By Manas Mishra and Michael Erman
July 15 (Reuters) - Moderna Inc's MRNA.O shares rose around 11% on Wednesday after a small-scale study showed its experimental COVID-19 vaccine produced high levels of virus-killing antibodies, bolstering hopes the shot could prove effective in later stages of testing.
Wall Street analysts said data from 45 healthy trial volunteers suggested the vaccine could protect against infection by the virus, and generate blockbuster sales if it proves to work in larger trials.
"We have already started to make material at risk in preparation for commercial (vaccine) doses. We are moving as quickly and as safely as possible," Moderna Chief Executive Stéphane Bancel said on a conference call to discuss the tudy.
Moderna said it is on track to be able to deliver around 500 million doses or more per year in 2021.
The early-stage trial data, however, is not a definite conclusion that the shot could work in humans.
"When you’re giving a vaccine to otherwise healthy people, safety is paramount. So the most important takeaway is that the 100-microgram dose, which is going into phase 3 trial, was safe," said Piper Sandler analyst Edward Tenthoff, who estimated the vaccine could generate revenues of $12.5 billion to $25 billion.
No serious side effects were reported in the ongoing study, but more than half of the volunteers reported mild or moderate reactions such as fatigue, headache, chills, muscle aches or pain at the injection site.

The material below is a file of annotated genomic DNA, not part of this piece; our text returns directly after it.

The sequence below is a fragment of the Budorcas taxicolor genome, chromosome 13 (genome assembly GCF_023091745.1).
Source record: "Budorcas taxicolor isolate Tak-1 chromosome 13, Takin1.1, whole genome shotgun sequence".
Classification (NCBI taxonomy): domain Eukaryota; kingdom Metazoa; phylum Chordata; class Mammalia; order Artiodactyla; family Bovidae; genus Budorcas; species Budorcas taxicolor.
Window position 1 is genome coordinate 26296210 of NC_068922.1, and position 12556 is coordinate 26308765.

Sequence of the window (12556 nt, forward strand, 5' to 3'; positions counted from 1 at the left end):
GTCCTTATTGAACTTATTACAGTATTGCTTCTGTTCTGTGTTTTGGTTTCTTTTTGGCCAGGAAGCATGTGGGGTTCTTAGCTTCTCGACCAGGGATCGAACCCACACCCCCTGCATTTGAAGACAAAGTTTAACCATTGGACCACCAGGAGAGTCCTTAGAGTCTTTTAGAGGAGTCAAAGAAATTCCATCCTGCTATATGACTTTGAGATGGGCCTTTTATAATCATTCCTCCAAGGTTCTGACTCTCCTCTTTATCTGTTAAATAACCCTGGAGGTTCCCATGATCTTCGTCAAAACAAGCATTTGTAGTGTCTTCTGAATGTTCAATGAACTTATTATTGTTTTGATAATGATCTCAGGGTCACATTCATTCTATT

Moderna was among the first drugmakers to start testing a coronavirus vaccine in humans, and is due to start late-stage trials later this month.
Moderna's shares were up 10.8% at $83.17 in morning trading on the Nasdaq after hitting an all-time high of $88.37 earlier in the day.
The vaccine, mRNA-1273, uses a technology that has not yet yielded an approved product. Other drugmakers such as AstraZeneca Plc AZN.L and BioNTech 2UAy.F are also racing to get a viable and safe vaccine on the market.
UPDATE 2-Moderna Phase 1 results show coronavirus vaccine safe, induces immune response
(Reporting by Manas Mishra in Bengaluru and MIchael Erman in Maplewood, N.J.; Editing by Shinjini Ganguli and Jonathan Oatis)
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